Our waiting time per attraction was close to zero. I hear that “Pre-Corona days”, it used to be as long as 2-3 hours per attraction. In normal circumstances, it would be impossible to visit the attractions in both Rome AND the Vatican in one day. But this time, we breezed through easily in less than 10 hrs.
Here are some comparisons. What it usually is, and how they where when we were there.
1.1 (The Trevi Fountain during "Pre-Corona" days)
1.2 (The Trevi Fountain "Post-Corona" while I was there)
Okay, so it wasn't as empty as my picture seems (we all try to take at an angle without people in it), but I was easily able to find spots with no tourists "photo-bombing" me.
No, they didn't cordon off the area for me just so I could take a picture alone with the fountain.
2.1 (Outside the Colosseum during "Pre-Corona" days)
2.2 (Outside the Colosseum while I was there)
I couldn't find a similar google image of the exact location I was at when I took this picture. But if you've been to the Colosseum before, you'll know my waiting time of 5 mins is ridiculously fast.
3.1 (Inside the Colosseum during "Pre-Corona" days)
3.2 (Inside the Colosseum while I was there)
4.1 (The Spanish Steps "Pre-Corona" days)
4.2 (The Spanish Steps while I was there)
This was taken at around 6:45pm in the evening. From what I hear, it would be packed no different from the afternoon even at this time.
5.1 (The Vatican St Peters Basilica during "Pre-Corona" days)
5.2 (The Vatican St Peters Basilica while I was there)
[Dark Skies Ahead]
Italy’s economy has certainly been hit; really hard.
Tourism alone makes up 13% of Italy’s GDP. Just think of the number of cities that that depend almost solely on tourism. Milan, Rome, Florence, Naples, Venice … and the list goes on. Today. Italy is undergoing a complete lock-down.
With no airlines and tourists coming in, this means huge number of jobs will be cut in the hotel/ F&B/ airline /travel operator business. Italy is also an export driven country. In a lock-down, it’s unlikely factories and business will require that many staff. Even for those with jobs, they won’t be making much. Just ask the taxi drivers which tourists they’re ferrying about now? Without money, there won’t be spending, which in turn affects retail.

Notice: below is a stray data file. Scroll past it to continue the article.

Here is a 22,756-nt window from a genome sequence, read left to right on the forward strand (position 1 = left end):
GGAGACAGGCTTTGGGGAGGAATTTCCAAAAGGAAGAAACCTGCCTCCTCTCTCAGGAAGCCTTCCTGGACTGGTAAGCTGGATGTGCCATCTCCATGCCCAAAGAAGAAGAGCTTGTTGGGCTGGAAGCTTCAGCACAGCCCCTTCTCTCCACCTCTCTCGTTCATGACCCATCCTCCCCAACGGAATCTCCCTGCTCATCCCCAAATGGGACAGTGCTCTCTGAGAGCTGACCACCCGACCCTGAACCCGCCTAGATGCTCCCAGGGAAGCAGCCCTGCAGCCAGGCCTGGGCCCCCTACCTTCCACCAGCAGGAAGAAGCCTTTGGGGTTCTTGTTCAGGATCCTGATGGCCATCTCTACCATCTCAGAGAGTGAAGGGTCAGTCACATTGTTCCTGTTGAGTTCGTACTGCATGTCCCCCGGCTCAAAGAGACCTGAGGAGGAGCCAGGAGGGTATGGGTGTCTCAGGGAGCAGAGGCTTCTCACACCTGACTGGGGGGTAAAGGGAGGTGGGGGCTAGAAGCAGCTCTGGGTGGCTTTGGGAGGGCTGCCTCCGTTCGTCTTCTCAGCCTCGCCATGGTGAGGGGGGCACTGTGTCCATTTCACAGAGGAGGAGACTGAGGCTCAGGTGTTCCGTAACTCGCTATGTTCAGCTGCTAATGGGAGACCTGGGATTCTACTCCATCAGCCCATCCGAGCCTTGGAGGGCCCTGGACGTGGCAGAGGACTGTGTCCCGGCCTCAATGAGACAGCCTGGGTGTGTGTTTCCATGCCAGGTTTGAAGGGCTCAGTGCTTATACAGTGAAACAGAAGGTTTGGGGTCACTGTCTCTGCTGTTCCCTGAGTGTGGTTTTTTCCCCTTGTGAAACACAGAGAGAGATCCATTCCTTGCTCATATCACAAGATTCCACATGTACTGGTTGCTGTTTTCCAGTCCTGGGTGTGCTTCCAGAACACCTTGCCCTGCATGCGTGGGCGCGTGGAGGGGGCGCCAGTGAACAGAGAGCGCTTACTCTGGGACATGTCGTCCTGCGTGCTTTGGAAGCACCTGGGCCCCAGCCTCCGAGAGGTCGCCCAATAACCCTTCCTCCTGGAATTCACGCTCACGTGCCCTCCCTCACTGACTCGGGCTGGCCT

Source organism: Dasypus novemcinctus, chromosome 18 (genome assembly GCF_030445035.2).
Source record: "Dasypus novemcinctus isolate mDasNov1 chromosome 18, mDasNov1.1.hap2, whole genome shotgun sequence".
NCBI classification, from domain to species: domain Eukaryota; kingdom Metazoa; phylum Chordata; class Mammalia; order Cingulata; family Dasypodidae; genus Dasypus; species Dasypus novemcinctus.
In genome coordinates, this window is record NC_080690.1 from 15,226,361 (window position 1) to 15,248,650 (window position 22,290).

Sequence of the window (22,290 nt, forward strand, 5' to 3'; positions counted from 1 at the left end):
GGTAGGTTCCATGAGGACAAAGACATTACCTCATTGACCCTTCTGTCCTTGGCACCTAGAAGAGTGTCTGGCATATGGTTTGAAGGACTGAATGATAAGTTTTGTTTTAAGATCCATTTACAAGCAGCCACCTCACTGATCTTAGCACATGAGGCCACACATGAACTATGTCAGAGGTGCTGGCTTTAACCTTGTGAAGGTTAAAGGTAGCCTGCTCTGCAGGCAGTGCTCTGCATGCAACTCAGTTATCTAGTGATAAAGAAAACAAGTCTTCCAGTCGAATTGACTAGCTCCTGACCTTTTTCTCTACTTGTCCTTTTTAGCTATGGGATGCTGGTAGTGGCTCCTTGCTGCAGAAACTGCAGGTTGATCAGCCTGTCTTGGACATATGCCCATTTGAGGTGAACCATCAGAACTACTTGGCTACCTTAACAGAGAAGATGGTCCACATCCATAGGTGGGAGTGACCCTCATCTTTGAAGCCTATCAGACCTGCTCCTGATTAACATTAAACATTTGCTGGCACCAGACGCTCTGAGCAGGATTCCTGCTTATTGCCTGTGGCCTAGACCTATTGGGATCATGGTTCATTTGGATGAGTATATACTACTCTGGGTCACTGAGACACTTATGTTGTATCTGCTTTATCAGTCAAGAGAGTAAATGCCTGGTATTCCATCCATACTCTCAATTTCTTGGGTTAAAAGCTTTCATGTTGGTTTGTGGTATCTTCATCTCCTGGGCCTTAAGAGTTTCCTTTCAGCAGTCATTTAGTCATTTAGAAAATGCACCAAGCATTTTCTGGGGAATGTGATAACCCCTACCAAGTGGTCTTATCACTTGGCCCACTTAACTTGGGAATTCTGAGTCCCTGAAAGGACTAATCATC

Based on my observations from my standpoint as a tourists, things aren't looking good for the locals, and it's going to take a miracle for Italy to recover from this economically.
If the Corona-virus situation doesn’t clear up, it doesn’t look like we’ll be traveling anywhere else this year.
Still, if you’ve dreams of seeing more of the world like I do, it’s not yet time to shelve those dreams.
China apparently seems to have the Corona-virus under control (which may or may not be fake news), but the fact that they are slowly returning to daily life does give hope that there is a way out for all the countries currently under lock-down or that have closed their borders.
From a purely “travel perspective”, (since this a Travel Blog) pollution and “over tourism” issues that have plagued that have plagued the “typical tourist destinations” will have cleared up by the time this is all over. And when the dark ages of the Corona-virus are finally over, we can all look forward to a renewed form of travel; one where people have learnt to be more socially responsible, where key attractions are free from litter, and when travel is a "thing" again, I think myself, and everyone else will appreciate the beauty of the world a lot more.